Spotlight with Michael Reidbord, CEO/Founder of Fashion Tech Consortium


Finding synchrony between startups and large corporations is not easy. While big companies are established with processes and requirements that cause them to move slower, startups, on the other hand, are quick, ever-changing, and easily adapting. The problem with getting these two worlds to work well together is even more of an issue in the global retail industry. 


This is where the Fashion Tech Consortium comes into the picture. Bridging the gap between innovative startups in the U.S., Europe, Asia, Latin America, and Israel, they continue to help startups to strengthen what they do, to be as well prepared as possible, to engage with the retail community. They aim to bring to them the best companies in the world and continue to scout and find the most cutting edge solutions available, from ideation to consumer closet.



From protecting lives to connecting brands

To help bridge this gap, the man behind the brand remains to be a veteran in the apparel industry, Michael Reidbord, CEO/Founder of Fashion Tech Consortium (FTC).


Growing up in Pittsburgh Pennsylvania, and coming from a background in Industrial Engineering, Reidbord has always examined everything with a process-oriented, technical mind. This was no different in his experience working as a clothing manufacturer, starting off his career-making match sets (pants and shirts that workers would wear) for various industries.


As his career progressed and he attempted to branch out on his own, Reidbord soon found himself applying his engineering mind for the servicemen of the world; firefighters, police, and military. It is here, he helped construct uniforms that were safe and durable, as these outfits were meant to protect those who protect society. 


When you are making thousand dollar firefighting suits, you need to incorporate the highest levels of efficiency and technology into the manufacturing process. 


After living in Germany and producing technical apparel for the European fire brigades and police forces, Reidbord became CEO of a technology company involved in mapping tied to high-density photography creating a virtual drive and location-based advertising. This was a highly engineered Street View type solution taking photos every few feet and tying them to maps. It was here he refined his knowledge and skills in the tech world. 


Although in the tech world, his mind had never strayed far from the retail. Containing great knowledge and a diverse experience throughout his years in both retail and the tech industry, he began to notice that retail in particular, as exciting and fast-moving as it was, lacked the technological advances that many other sectors were implementing at speed. In fact, most of the technological integrations were found in warehouses and factories, rather than the stores itself. 




Throughout his work, Reidbord was no stranger to working with technology. He saw, firsthand, just how much it could make an impact on an industry. And seeing all the problems retailers were having with each passing year, he decided he’d play his role to make the change, by connecting brands and technological entrepreneurs with one another. And thus, FTC was born.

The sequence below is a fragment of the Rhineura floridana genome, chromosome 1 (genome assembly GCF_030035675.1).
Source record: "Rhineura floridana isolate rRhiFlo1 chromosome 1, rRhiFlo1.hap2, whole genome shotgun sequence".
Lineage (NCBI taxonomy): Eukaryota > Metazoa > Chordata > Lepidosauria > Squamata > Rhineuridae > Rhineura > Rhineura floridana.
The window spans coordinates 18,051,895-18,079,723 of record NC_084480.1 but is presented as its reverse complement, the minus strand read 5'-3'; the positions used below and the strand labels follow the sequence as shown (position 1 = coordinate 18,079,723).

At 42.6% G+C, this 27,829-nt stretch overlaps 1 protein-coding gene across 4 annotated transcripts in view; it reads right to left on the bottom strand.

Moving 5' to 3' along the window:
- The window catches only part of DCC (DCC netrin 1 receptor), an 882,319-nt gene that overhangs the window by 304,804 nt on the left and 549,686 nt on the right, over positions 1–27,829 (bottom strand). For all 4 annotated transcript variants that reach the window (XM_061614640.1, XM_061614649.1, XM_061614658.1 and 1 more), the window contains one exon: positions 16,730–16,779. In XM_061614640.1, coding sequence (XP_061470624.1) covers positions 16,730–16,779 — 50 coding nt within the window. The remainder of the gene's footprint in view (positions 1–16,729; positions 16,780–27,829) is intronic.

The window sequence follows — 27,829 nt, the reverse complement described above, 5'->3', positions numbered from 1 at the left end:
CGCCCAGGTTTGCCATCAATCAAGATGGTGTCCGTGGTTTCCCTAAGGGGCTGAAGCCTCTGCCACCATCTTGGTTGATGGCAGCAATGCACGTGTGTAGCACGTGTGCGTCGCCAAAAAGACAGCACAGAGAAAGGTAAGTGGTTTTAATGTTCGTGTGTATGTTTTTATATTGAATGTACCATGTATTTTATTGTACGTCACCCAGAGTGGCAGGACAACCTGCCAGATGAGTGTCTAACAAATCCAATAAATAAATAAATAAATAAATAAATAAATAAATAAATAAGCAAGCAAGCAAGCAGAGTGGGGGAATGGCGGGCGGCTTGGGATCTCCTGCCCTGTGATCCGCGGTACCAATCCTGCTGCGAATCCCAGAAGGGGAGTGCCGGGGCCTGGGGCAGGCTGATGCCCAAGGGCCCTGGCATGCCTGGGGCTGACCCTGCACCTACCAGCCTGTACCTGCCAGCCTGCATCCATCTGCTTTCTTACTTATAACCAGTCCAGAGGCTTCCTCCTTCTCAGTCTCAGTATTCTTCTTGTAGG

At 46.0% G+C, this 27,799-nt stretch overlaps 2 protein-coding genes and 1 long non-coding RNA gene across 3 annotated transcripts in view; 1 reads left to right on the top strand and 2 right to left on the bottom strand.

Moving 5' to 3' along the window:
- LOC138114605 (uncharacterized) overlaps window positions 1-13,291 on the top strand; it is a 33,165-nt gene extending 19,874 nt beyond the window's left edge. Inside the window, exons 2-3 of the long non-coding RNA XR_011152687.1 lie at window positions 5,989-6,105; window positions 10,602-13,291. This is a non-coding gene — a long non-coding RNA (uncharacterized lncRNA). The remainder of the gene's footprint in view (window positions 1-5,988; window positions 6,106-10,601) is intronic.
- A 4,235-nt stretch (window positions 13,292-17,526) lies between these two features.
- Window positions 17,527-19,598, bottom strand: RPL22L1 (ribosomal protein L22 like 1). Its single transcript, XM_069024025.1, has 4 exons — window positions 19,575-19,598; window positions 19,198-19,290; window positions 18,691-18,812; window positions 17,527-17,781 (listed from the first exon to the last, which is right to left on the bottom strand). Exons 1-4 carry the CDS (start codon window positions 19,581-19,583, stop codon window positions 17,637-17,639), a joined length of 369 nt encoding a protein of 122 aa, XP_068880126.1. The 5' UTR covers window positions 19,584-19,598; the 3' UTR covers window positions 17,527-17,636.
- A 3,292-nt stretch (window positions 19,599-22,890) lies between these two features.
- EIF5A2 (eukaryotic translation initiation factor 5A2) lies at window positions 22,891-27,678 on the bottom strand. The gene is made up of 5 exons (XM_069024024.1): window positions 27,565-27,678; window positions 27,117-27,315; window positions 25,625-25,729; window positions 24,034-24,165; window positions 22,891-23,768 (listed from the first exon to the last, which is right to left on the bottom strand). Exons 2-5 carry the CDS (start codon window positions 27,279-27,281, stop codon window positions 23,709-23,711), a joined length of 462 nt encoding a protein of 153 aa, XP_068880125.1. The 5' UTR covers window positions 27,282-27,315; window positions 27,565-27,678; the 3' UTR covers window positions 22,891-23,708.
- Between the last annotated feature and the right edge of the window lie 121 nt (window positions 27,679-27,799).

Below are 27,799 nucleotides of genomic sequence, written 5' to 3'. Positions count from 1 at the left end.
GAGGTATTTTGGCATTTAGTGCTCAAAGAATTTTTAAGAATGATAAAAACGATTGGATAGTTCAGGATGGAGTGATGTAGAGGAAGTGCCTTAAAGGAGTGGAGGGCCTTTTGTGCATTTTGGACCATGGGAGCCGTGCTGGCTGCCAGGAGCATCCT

Building the business: struggles and challenges

During his journey, Reidbord has seen his share of struggles and challenges.


Simply put, startups operate at light speed, consisting of highly motivated and fast-moving individuals. There is a short runway, with funds, staff to pay, and overhead to concern themselves with. There is no choice but to move rapidly. They need to move quickly.

On the other side of the equation, there are brands and retailers that have been built over a foundational structure, which as a large organization, moving much slower. Drastic change is less likely to be adapted and processes are a lot more formalized. 



There are different mentalities between the way these two organizations operate, as one runs off of an entrepreneurial attitude (startup level) and the other, a much more cautious, and traditional flow (brands and retailers). With such disparities, the challenge has always remained to get these two to work together fluidly. 


Even if some of these large organizations are aware of the changes to be made, a lot of them are stuck in a place where they lack the platform to even try new things. Many employees of such a large organization already have their own regular job to attend to, let alone taking on a whole other aspect to adopt new technologies – all the while not getting paid any extra for the added effort.


For start-ups, even if they have great ideas, the questions are still a dozen: do you have the resources to deliver? Is your technology completely full proof? Have you mapped out all the different scenarios to provide the retailer and brand with the solution you are talking about?


The biggest problem is they [start-ups] are an unknown entity without credibility and a history. Every company will have to overcome this hurdle. The question remains: Will you deliver on your promises.


Breaking down the Fashion Tech Consortium